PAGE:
The principal vegetation type is approximately 250 Valencia orange trees grafted to lemon rootstock. The trees appear to be low-headed with short trunks and pruned in the open bowl style, the common orchard tree form in the United States between 1881 and 1945 (Dolan 2009). Exact measurements were not taken as a part of this investigation; however, it appears based on a review of photographs of the trees in relation to the height of the residence and fence, that the trees are no more than 20 feet tall. The orange trees are arranged in a rectangular grid 20 rows wide (east to west) and 25 rows long (north to south). The paths between the trees, which represent the only obvious circulation network in the landscape, are approximately 20 feet wide and 400 feet (east to west) and 350 fee (north to south) long. Between 1952 and 1980 approximately half of the trees were removed, leaving the approximately 250 trees currently present. The orchard has not been occupied since 2006. Some of the trees appear to bear fruit based on a review of recent photographs of the property.
The residence was built in 1914 and is a craftsman-style single-family residence. It occupies the northwest corner of the lot and has a north-facing orientation. It is one story with a rectangular plan. The building features a low-pitched cross-gabled and hipped roof, covered with non-historic fiberglass shingles and a brick chimney. Two gables face northward: one offset to the west and detailed with king post truss, the other centered over a squared, projecting central bay and containing a double flanked by knee braces. The roof terminates in overhanging eaves with exposed rafter tails and triangular knee braces. The walls are clad with redwood vertical board siding. Louvers in the gable ends have vertical laths, which are arranged in pairs on the north elevation and in pairs flanking a six-light window on the east elevation. The building has wood-frame windows, with large tripartite windows in the primary facade and double-hung sash windows on the side and rear elevations. the windows are arranged asymmetrically. Most of the windows have been covered with sheets of plywood, leaving wood frames partially visible. A cutaway porch is located on the west half on the primary facade and is supported by a square column of manufactured brick. The elevated main entry, which is located under the porch and reached via two concrete steps, is filled with the original single oak door with vertical lights and recessed panels and is covered with a modern metal security door. A rear entry on the south elevation is elevated up concrete steps and is filled with a single door with lights and recessed panels, covered with a metal security door.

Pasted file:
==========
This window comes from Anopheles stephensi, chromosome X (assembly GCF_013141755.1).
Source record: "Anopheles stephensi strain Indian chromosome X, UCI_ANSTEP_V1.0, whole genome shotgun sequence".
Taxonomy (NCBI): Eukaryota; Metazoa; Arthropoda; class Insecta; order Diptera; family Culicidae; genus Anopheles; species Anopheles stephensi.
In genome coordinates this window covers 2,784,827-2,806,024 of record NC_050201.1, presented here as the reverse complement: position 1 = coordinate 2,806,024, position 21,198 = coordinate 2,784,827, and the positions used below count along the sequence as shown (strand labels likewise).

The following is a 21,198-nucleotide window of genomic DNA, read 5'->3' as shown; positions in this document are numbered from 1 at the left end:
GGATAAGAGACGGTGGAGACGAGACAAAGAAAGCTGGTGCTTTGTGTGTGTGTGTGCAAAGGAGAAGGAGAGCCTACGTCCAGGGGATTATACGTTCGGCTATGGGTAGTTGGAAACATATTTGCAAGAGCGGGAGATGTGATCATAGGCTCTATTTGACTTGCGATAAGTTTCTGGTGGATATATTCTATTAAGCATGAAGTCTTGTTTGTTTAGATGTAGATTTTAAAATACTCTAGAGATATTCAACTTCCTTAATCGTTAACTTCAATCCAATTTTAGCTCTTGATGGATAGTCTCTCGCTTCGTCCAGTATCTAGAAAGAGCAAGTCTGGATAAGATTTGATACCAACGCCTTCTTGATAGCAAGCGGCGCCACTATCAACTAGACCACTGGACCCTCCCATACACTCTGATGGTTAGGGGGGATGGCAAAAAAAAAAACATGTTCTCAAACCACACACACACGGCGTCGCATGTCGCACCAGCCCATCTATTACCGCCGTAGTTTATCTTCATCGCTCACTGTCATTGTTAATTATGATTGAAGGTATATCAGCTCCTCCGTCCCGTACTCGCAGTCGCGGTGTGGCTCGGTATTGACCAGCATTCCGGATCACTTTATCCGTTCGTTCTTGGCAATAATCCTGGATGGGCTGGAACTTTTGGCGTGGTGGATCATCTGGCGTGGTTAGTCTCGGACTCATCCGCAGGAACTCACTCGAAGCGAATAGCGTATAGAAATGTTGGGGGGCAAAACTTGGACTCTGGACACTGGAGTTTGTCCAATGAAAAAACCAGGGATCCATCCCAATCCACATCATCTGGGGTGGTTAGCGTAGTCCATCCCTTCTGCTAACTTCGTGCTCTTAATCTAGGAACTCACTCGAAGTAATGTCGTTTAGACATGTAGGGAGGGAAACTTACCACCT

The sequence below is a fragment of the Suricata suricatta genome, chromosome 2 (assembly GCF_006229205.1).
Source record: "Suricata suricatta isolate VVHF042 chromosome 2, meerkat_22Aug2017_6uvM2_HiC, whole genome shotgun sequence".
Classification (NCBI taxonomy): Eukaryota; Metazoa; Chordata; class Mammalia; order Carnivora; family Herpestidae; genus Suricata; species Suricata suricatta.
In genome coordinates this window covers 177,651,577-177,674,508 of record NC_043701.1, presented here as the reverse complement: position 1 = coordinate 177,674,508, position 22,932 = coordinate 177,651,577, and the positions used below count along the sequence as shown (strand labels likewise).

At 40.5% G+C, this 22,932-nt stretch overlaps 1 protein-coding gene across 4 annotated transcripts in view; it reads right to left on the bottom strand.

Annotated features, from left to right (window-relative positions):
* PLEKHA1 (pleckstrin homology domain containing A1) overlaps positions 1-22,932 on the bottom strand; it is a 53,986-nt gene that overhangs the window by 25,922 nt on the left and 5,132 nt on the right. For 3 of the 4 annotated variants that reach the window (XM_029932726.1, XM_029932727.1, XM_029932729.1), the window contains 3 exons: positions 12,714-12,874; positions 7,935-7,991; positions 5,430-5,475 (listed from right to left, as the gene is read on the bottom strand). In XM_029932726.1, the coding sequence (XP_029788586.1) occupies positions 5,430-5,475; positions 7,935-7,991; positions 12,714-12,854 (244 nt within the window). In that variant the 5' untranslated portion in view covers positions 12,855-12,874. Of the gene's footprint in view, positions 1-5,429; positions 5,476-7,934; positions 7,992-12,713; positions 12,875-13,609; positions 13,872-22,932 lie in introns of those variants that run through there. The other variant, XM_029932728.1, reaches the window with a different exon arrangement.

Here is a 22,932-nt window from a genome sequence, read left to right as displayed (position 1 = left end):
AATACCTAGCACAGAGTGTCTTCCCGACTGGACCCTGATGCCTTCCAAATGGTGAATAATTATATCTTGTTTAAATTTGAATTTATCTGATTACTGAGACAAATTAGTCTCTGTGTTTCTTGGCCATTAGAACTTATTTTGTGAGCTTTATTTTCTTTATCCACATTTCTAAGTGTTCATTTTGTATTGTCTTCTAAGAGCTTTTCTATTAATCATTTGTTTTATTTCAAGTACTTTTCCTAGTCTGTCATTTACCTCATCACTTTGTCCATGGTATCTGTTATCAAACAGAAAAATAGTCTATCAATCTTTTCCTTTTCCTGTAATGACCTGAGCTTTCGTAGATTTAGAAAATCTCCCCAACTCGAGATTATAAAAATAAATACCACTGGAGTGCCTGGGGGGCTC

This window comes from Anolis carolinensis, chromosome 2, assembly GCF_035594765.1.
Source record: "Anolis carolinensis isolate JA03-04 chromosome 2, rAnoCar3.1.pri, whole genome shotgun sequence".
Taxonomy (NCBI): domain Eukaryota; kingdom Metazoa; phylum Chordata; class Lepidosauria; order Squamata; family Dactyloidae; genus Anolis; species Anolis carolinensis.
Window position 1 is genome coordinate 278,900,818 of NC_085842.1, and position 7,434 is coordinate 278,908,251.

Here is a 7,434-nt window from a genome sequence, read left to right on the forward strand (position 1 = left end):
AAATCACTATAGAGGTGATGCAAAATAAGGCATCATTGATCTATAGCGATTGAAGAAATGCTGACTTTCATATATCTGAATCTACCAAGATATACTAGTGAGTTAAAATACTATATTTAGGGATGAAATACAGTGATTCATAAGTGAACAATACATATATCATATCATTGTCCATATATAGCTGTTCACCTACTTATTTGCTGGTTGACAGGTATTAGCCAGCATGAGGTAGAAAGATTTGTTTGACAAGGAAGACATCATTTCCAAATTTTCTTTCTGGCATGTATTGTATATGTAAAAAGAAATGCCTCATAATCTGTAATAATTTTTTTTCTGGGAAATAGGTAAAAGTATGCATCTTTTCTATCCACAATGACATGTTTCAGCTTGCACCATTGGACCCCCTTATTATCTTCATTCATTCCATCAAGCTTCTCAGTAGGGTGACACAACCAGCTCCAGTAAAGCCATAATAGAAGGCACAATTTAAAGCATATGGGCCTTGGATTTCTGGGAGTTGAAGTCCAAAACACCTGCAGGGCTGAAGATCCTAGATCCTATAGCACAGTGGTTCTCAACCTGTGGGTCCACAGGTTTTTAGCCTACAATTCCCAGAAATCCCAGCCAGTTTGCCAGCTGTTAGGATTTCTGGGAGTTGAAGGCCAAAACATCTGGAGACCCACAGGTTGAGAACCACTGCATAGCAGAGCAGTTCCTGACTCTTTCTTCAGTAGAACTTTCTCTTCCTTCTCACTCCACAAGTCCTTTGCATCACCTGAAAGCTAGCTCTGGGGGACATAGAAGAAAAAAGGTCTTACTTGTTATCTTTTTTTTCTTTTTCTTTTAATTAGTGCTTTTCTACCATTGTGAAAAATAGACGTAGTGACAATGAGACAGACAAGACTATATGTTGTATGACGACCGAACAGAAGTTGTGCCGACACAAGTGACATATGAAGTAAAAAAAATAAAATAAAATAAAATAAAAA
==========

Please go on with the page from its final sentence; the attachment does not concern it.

- Approved for 24 single-family residences
- City Council
September 2, 2014
- City Council
March 4, 2014
- Planning Commission
February 10, 2014
- Planning Commission
February 11, 2013
- Historic Resources Commission
January 24, 2013
Response to Comments on Additional Alternatives & Green House Gas Analysis (January 2014)
Additional Alternatives & Green House Gas Analysis (December 2013)
Sexlinger Farmhouse & Orchard Findings of Fact
Sexlinger Orchard Final Environmental Impact Report (EIR)
Appendix B - Technical Reports
Air Quality Memo with References
Biological Resources Technical Memorandum, 06/2011
Cultural Technical Memo/Hybrid Development Alternative, FINAL
Geotechnical Evaluation Proposed Stormwater
Noise Analysis Memo with Table
Phase I Update Memo
Preliminary Geotechnical Evaluation
TAVA Supplemental Cultural Technical Memo (December, 2011)
Traffic Technical Memorandum Sexlinger Orchard Hybrid Alternative
Historic Preservation Links